Saturday, 23 October 2010

Bloody Woman

I have never liked crowds, but this one is the worst I've ever seen: a shifting mass of bodies, jostling for space. The smell of sweat fills my nose. For the umpteenth time, I consider what I am about to do, and shudder. If I go ahead, my burden might be forever lifted. If I do not, I might…die? Either way, I'll never be the same again.

* * * * *
My name is—but what does it matter? It has been long years since anyone called me by name. Mostly, they stop talking when I approach, and when they do talk, it's in whispers. Sometimes, I've caught things like, "Bloody woman!" But that is rare, for I hardly see people. Or, to be precise, people hardly see me. They don't want to.

My crime? I was guilty of the longest period ever, as far as anyone knew: twelve years. It started shortly after I was married at fifteen, after I attained womanhood, as was the custom. Our wedding was delightful, the talk of the town: my father could afford it after all, and I was his first daughter. But I had hardly got used to being married—my third month—when it started. Or rather, it wouldn't stop. My flow had never been heavy, and it still wasn't, but now it just wouldn't stop. The cramps were the worst.

Initially my husband was supportive, but it wasn't long before it started to get to him. You see, under the Torah, a woman on her period is unclean while it lasts, and for seven days after. So is anything or anyone she touches. Normally, it's a small inconvenience, but with my unending flow, that law quickly became an unbearable weight. Seven days became seven months, and there was no end in sight. The inevitable whispers began, and spread like maggots: "She's unclean." I was an outcast, a leper with good skin. I couldn't go to the market or the temple. At home the blood, unseen, drove a wedge between my husband and me: ceremonial uncleanness would be bad for business. I couldn't cook for him, conversation became stilted, sex was out of it. Not that sex could have produced anything of course. Within a year, my husband had divorced me.

Before the divorce, my father built me a house on the outskirts of town, and I stayed there with only a couple of slaves for company. He also provides a monthly allowance for my upkeep, but that was as far as he could go, poor man. He has never come to see me. In the meantime, I have spent my time seeing all kinds of doctors. I have drunk evil-tasting potions, suffered the most agonising procedures, even had exorcisms done. I spent large sums of money. (In my desperation, I even saw a medium once, something forbidden by the Torah.) But the blood flowed on.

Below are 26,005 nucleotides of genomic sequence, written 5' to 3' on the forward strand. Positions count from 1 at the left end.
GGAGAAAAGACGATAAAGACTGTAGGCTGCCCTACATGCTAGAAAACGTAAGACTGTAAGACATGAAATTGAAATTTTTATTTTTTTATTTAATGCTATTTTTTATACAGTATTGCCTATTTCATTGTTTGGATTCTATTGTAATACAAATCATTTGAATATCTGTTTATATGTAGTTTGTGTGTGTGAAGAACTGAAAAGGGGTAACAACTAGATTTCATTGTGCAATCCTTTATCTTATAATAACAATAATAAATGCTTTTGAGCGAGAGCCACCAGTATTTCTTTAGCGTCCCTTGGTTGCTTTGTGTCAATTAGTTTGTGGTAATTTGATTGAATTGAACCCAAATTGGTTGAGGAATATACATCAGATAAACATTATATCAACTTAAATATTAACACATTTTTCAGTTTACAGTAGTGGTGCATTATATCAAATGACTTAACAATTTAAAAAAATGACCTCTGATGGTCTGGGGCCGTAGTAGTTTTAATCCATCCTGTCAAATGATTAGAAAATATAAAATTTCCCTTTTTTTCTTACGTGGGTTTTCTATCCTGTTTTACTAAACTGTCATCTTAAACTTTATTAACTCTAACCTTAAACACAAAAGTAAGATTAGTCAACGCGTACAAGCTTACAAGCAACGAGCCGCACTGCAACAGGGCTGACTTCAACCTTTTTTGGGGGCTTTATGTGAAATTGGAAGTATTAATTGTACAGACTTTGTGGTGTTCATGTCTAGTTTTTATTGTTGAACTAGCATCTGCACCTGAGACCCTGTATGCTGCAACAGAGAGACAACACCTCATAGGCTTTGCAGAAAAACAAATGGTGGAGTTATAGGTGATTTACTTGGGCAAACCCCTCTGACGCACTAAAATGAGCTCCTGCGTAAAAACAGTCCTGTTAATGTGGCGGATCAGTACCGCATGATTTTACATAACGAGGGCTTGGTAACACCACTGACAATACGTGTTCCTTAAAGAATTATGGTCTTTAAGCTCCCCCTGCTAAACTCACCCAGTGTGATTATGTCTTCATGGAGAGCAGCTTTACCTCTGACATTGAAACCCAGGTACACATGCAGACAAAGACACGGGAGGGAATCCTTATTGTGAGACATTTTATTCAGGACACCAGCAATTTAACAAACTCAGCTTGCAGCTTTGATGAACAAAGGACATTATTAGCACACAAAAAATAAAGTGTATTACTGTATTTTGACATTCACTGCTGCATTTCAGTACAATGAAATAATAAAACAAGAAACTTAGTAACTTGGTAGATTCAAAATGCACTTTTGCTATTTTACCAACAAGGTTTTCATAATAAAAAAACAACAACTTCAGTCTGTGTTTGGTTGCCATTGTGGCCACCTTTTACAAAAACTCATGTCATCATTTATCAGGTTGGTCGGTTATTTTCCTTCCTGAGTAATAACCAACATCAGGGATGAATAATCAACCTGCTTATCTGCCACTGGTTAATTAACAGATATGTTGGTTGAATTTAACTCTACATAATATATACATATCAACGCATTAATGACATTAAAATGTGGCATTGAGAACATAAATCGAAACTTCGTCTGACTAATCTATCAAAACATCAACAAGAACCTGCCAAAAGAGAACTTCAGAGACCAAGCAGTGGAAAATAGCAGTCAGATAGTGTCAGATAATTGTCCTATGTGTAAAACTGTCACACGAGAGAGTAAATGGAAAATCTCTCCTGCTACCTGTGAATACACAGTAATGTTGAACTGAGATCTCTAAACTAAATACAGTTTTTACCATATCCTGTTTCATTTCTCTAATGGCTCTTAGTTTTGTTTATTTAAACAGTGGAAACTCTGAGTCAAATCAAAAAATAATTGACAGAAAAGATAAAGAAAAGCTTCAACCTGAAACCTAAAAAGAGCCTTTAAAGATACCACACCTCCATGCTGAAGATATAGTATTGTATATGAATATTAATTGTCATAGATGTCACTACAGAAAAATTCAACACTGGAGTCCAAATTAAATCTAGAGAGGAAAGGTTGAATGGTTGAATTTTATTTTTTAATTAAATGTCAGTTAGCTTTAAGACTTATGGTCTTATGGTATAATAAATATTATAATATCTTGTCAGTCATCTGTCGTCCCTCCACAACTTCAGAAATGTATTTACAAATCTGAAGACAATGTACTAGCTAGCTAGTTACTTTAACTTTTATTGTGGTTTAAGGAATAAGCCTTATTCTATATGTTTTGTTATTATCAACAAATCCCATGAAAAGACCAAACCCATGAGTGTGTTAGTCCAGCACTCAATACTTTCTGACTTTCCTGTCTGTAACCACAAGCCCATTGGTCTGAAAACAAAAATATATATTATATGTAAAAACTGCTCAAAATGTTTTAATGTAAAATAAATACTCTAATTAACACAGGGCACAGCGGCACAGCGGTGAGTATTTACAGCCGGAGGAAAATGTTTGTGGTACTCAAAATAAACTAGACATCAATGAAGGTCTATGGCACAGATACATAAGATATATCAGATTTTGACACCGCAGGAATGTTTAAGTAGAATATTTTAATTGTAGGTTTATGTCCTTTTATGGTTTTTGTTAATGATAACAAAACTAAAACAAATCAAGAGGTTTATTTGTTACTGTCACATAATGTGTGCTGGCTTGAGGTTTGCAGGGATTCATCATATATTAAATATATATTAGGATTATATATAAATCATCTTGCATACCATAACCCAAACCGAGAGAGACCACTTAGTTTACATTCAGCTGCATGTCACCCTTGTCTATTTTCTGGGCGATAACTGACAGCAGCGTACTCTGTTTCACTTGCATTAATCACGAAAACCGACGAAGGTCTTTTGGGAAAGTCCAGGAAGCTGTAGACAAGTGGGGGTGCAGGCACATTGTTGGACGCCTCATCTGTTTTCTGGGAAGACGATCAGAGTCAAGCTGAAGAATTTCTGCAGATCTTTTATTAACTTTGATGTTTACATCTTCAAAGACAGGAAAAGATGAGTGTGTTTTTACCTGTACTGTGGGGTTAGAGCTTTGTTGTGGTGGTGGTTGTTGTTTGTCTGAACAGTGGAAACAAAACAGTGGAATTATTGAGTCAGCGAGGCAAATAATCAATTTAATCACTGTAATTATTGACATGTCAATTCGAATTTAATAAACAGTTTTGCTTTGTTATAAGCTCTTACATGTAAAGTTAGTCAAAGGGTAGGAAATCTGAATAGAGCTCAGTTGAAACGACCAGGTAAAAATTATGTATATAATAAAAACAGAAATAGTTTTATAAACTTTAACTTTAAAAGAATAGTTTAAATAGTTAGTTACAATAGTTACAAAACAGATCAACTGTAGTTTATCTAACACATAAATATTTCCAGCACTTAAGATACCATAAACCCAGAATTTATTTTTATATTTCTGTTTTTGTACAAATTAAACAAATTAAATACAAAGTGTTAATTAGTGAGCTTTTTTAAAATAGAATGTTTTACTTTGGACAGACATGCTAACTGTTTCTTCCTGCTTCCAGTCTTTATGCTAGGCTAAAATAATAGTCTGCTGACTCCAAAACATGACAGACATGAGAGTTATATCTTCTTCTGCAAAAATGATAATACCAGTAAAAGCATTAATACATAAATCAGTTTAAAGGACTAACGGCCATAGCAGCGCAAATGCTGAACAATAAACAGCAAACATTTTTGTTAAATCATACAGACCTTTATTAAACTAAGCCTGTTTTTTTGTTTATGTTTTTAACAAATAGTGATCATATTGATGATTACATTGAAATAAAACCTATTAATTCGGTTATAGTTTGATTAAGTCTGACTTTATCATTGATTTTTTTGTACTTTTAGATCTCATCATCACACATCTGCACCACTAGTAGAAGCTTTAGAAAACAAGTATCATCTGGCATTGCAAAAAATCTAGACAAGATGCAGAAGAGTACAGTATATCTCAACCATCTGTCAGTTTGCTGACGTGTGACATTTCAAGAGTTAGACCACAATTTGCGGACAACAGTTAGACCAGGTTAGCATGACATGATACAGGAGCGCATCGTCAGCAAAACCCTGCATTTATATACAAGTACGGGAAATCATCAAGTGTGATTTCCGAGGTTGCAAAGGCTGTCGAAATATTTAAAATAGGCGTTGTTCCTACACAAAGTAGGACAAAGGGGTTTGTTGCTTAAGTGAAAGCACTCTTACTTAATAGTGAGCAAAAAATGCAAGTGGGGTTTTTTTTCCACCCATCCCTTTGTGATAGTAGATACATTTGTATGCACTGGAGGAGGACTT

And then I heard of Yeshua Bar-Yosef.

My maidservant it was who told me of him, six months ago. "They say he heals all kinds of diseases!" I'd heard that before, naturally. But the girl would not rest. Soon, she started going to hear him whenever he came around, and would come to tell me of his words. One day, she angered me. She was taking my clothes to wash, and started to talk of him again, imploring me to try. I was in a foul mood, and commanded her to be quiet. She stopped talking, looked intently at me and, voice breaking with feeling, said, "Why will you not try, my lady? What do you have to lose, who have already lost all?"

I flew into a rage and beat her out of my sight. And then I went to my room and cried for hours. Anger and sorrow tore my heart apart. Anger at God and man, and sorrow for all had I lost, for all I never had. And in my ruptured heart, her question rose again: "What do you have to lose, who have already lost all?"
What indeed? It took months, but slowly the idea began to grow in my mind and to take hold of me. Slowly, hope began to stir in my heart, and with it, fear…

* * * * *
Now, I stand at the edge of the crowd, watching. I know Yeshua from my servant's frequent descriptions, but I wouldn't need them. It is obvious who the centre of attraction is. The fear roils in my heart still, but there is faith too. I believe Yeshua can heal me, but I fear what he may do when I carry out my thought. No matter. My mind is made up. Muttering a quick prayer, I pull up my veil and joined the crowd, jostling with the rest.